If this is true, then intuitively, the particles get to be spatially arranged in a certain way in virtue of being related in the right way to numbers. So their being arranged in that way is not a matter of the way they are, in themselves; so the way they are arranged is not intrinsic.

To go through this argument in more detail, ﬁx on a particular way the particles might be arranged, and look at its analysis. Suppose there are only three

**particles and that at a certain time they stand at the vertices of an equilateral triangle. Then the way they are arranged may be analyzed as follows:**

∃r(the distance from x to y is r & the distance from y to z is r & the distance from z to x is r) This analysis contains a quantiﬁer that ranges over something other than x, y, z, and their parts; namely, a quantiﬁer that ranges over numbers. So the relation analyzed is not intrinsic.

Someone might object that numbers (and abstract objects generally) should receive a special dispensation in the deﬁnition of ‘intrinsic.’ That deﬁnition bans The deﬁnition of ‘intrinsic’ I am working with is related to the one given by David Lewis in On the Plurality of Worlds (1986b). It follows from Lewis’s deﬁnition that the fundamental properties and relations are intrinsic. So this deﬁnition is appealing only if we accept this consequence. But I don’t think this consequence should be controversial. It is part of our conception of fundamental properties that they are intrinsic: it is usually said that the fundamental properties make for similarity among their instances, and that they carve nature at its joints (Lewis 1983).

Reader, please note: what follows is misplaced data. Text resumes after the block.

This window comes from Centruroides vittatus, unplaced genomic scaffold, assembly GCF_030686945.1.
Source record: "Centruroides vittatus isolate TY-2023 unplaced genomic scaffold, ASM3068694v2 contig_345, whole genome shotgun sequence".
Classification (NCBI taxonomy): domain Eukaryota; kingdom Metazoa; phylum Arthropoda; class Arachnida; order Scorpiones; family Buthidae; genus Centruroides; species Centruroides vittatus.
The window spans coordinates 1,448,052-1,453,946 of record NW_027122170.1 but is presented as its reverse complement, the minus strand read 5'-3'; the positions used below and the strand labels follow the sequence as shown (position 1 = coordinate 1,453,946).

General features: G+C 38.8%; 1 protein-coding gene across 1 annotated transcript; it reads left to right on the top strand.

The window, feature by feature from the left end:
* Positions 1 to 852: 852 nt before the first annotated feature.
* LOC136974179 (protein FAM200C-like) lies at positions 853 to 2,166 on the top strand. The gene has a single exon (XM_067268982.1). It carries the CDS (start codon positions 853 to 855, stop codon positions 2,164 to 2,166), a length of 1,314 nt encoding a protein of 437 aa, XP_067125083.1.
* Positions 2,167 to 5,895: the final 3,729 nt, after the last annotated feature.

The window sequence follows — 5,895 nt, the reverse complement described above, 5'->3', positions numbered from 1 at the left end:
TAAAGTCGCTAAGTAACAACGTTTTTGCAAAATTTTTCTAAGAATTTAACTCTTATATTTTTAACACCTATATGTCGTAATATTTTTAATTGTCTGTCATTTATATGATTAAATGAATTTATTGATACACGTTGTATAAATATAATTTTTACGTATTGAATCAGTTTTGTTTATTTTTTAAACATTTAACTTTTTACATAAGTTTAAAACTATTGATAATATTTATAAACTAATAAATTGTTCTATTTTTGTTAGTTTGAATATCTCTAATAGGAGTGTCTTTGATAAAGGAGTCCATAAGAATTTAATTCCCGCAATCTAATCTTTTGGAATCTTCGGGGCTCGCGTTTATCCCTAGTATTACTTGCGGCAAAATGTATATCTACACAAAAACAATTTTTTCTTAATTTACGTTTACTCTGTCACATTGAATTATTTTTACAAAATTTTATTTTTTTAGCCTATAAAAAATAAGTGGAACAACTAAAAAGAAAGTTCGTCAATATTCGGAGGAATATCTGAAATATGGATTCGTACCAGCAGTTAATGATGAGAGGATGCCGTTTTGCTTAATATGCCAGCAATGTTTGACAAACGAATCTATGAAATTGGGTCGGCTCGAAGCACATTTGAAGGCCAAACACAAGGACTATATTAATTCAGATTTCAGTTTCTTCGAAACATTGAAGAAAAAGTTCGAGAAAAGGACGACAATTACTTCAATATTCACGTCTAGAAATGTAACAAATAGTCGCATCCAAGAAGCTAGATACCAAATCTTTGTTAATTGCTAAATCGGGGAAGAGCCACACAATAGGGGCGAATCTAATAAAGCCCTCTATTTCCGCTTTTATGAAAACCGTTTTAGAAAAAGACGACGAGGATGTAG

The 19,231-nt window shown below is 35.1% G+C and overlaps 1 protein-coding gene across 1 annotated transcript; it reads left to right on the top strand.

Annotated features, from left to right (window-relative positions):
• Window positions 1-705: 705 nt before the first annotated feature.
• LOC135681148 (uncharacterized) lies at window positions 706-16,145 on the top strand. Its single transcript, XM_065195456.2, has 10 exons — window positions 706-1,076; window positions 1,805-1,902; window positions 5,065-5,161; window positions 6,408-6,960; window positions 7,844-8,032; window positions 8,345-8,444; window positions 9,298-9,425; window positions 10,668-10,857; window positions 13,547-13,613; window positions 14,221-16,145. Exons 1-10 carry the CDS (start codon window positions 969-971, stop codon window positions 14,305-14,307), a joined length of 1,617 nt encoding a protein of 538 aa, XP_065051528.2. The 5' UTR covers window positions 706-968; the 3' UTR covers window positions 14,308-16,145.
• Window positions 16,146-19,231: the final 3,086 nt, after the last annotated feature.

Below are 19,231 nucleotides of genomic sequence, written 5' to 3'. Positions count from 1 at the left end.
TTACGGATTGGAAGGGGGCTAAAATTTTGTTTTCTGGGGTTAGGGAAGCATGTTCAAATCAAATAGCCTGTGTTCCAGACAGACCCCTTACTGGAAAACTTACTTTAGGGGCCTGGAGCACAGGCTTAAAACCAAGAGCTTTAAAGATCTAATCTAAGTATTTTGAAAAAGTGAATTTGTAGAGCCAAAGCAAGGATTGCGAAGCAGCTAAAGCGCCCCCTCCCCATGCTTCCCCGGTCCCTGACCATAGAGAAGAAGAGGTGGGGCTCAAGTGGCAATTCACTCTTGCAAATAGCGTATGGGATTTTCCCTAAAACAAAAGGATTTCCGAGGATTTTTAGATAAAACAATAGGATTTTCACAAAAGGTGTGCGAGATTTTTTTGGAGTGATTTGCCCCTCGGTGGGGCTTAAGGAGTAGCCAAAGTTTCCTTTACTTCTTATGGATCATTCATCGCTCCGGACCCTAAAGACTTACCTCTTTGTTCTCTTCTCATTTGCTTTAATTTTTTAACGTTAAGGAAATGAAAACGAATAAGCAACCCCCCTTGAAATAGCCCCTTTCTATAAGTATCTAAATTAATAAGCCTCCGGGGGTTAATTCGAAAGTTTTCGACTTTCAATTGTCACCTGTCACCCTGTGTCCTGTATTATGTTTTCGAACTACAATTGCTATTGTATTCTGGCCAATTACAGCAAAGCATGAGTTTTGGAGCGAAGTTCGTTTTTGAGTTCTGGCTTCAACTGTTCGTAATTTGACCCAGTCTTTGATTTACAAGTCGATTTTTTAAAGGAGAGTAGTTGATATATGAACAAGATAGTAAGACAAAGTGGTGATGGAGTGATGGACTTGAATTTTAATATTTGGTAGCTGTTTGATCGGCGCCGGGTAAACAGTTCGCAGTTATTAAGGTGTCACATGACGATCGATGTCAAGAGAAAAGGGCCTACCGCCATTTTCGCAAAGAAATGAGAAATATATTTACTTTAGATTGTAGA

quantiﬁers not restricted to the parts of the things instantiating the relation from analyses of intrinsic relations. But perhaps it should allow quantiﬁers that range over only abstract objects into such analyses; so long as no quantiﬁer ranges over concrete things other than the parts of the things instantiating the relation, the relation is intrinsic. (The above analysis can easily be rewritten so that the ﬁrst quantier is restricted to numbers.) We should reject this revised deﬁnition of ‘intrinsic.’ To illustrate why it is wrong, notice that it leads to incorrect results about the intrinsic properties of numbers themselves. If we suppose that numbers exist, then it is plausible to suppose that x is the successor of y is a fundamental relation that natural numbers instantiate.

(Other relations among the natural numbers—like addition and multiplication—can be deﬁned in terms of successor.) Now the property of being the smallest natural number, like the property of being the shortest person in the room, is not intrinsic.

Whether a number has this property depends on what other numbers there are, and whether it is the successor of any of them. But this property’s analysis—‘¬∃y(y is a number and x is the successor of y)’—contains just one quantiﬁer restricted to numbers, and so the revised deﬁnition of ‘intrinsic’ says that it is intrinsic.